What makes an ideal loaf of bread? Is it the texture, the flavor, the ratio of bread to air pockets, or how much it lends itself to the formation of an excellent sandwich? As it turns out, the only way to answer this question is to conduct a national taste test—enter the Tiptree World Bread Awards. (Fittingly, the awards are sponsored by jam and preserves company, Wilkins & Sons, located in Tiptree, England).
Hosted in New York City on Oct. 30, 2019, the World Bread Awards compared freshly baked loaves of bread from across the country, all of which were delivered on the morning of the competition for maximum freshness. More than 30 judges, including Dana Cowin, the former editor-in-chief of Food & Wine and current host of the Speaking Broadly podcast; Jim Lahey of Sullivan Street Bakery, and David and Tracey Zabar of Zabar’s, the landmark speciality food store on New York City's Upper West Side.
The awards were originally founded 7 years ago in the U.K.. But awards director Caroline Kenyon was inspired to bring the self-billed "Bread Oscars" stateside when, upon visiting New York for a family wedding in 2016, a visit to an unnamed Park Slope restaurant yielded "simply the best focaccia [she had] ever tasted."
“The choice, range and quality of bread in America today is immense,” Kenyon remarked. And this second-ever run of the Tiptree World Bread Awards in the U.S. proved it.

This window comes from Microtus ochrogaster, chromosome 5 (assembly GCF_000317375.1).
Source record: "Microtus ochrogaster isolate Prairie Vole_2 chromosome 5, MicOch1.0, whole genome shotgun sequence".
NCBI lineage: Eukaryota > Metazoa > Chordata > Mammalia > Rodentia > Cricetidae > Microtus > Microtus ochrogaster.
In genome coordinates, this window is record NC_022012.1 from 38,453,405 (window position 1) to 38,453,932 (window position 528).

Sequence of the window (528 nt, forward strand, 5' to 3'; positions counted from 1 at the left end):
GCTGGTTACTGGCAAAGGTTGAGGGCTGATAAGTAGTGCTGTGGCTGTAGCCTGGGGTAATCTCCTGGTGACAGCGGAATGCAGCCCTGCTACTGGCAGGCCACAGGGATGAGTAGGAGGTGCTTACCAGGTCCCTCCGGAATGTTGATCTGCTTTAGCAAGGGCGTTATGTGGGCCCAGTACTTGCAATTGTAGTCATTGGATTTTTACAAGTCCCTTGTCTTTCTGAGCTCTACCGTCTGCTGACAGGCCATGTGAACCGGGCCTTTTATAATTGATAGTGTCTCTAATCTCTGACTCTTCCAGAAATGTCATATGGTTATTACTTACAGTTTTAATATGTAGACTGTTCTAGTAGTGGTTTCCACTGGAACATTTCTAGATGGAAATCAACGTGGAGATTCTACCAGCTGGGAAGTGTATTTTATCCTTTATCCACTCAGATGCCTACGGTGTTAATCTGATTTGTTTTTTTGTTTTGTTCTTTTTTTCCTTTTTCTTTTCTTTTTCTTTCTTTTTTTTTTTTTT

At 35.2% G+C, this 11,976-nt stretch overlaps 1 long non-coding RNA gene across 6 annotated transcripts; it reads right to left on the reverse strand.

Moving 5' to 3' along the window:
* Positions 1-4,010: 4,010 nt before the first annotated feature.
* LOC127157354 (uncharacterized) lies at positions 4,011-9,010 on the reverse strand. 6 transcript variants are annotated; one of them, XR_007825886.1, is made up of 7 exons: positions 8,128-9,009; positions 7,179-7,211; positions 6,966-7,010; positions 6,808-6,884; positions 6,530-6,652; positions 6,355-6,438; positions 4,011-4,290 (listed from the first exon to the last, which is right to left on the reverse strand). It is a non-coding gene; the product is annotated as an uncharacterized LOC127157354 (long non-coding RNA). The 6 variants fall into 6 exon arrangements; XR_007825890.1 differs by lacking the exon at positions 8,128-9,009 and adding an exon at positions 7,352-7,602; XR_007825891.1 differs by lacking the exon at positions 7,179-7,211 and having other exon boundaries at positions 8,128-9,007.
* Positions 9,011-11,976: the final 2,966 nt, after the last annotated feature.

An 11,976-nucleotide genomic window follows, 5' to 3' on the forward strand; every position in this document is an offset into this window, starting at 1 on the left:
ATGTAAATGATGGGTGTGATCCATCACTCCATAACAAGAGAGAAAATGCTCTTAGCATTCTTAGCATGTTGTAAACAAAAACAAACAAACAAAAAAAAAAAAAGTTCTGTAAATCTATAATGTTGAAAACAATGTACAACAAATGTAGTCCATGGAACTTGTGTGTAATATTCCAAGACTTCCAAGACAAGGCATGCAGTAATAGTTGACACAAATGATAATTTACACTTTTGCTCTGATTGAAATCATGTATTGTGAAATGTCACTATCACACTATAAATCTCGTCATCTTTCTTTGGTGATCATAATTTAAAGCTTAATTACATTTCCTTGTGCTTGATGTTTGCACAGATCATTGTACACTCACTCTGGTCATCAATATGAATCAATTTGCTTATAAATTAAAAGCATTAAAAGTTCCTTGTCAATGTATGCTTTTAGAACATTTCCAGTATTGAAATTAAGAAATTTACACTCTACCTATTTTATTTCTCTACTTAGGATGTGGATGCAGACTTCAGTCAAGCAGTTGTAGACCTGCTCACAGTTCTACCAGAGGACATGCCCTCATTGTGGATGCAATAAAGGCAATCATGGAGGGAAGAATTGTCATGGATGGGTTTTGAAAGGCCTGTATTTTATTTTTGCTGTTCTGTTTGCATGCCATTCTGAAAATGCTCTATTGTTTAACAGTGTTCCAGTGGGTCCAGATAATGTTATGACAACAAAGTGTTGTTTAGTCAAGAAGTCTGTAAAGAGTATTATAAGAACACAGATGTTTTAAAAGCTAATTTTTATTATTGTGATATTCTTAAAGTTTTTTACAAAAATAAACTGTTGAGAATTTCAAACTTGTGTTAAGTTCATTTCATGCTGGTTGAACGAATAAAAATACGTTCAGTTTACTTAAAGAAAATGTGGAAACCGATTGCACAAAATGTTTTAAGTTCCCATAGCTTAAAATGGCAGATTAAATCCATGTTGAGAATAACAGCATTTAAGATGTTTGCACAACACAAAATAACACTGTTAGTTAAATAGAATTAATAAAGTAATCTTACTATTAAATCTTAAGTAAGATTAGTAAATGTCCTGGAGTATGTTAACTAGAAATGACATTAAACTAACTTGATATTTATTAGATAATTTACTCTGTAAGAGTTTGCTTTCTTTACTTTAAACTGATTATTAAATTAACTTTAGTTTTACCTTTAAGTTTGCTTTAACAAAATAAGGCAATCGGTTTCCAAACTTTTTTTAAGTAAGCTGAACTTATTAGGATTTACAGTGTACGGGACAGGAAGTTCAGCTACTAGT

According to the official results of the 2019 Tiptree World Bread Awards, supported by American Bakers Association, the best loaf of bread in the U.S. happens to be located in our nation’s capital.
Top honors went to baker Jonathan Bethony of Seylou Bakery and Mill in Washington, D.C., whose pain au levain (French for "sourdough bread")—a classic sourdough loaf made with freshly milled whole-wheat flour, water, levain (a naturally occurring active yeast culture), and salt—was named the competition’s overall winner, as well as the winner of “Whole-Wheat/Wholemeal” category. Along with a Tiptree hamper and a trophy, Bethony was given a check for $1,000.
Other winners included Barry Yogev of Liv Breads Artisan Bakery in Millburn, New Jersey, whose country loaf, pretzel bread, and challah each won a prize. Baker Allen Wang of Recolte Bakery, in New York City's Upper West Side, was named the winner in the "Speciality Sweet" category, with his Pink Lady bread: a painstakingly crafted bread inspired by Wang's native Taiwan, including lychee liquor, dried raspberry, and rose petals, plus 18 hours of fermentation and a secret yeast recipe. And Cheryl Holbert, of Derry, New Hampshire’s Nomad Bakery, won in the "Speciality Savory" category with her asiago challah twists—a cheesy adaptation of Nomad's honey-and safflower-oil challah.
Importantly, the World Bread Awards did include a "Best Bagel" category. That highly brag-worthy distinction went to the everything bagel baked by David Shalam of Heritage Bakers in Glen Cove, New York. Shalam’s Little Scarlet cream-filled cinnamon sugar popovers were also named this year’s “Tiptree Showstopper USA.”
Finally, the World Bread Awards also honored non-professional bakers with a "Home Bakers" category. Very fittingly, the winning bread was one called “Crusty Every Day Bread” by Yonasan Schwartz. It’s the only one you can’t purchase out in the world—for now.
For the full list of winning breads and where to get them, check out the World Bread Awards’ complete record of category winners.
What's your favorite kind of bread? Let us know in the comments!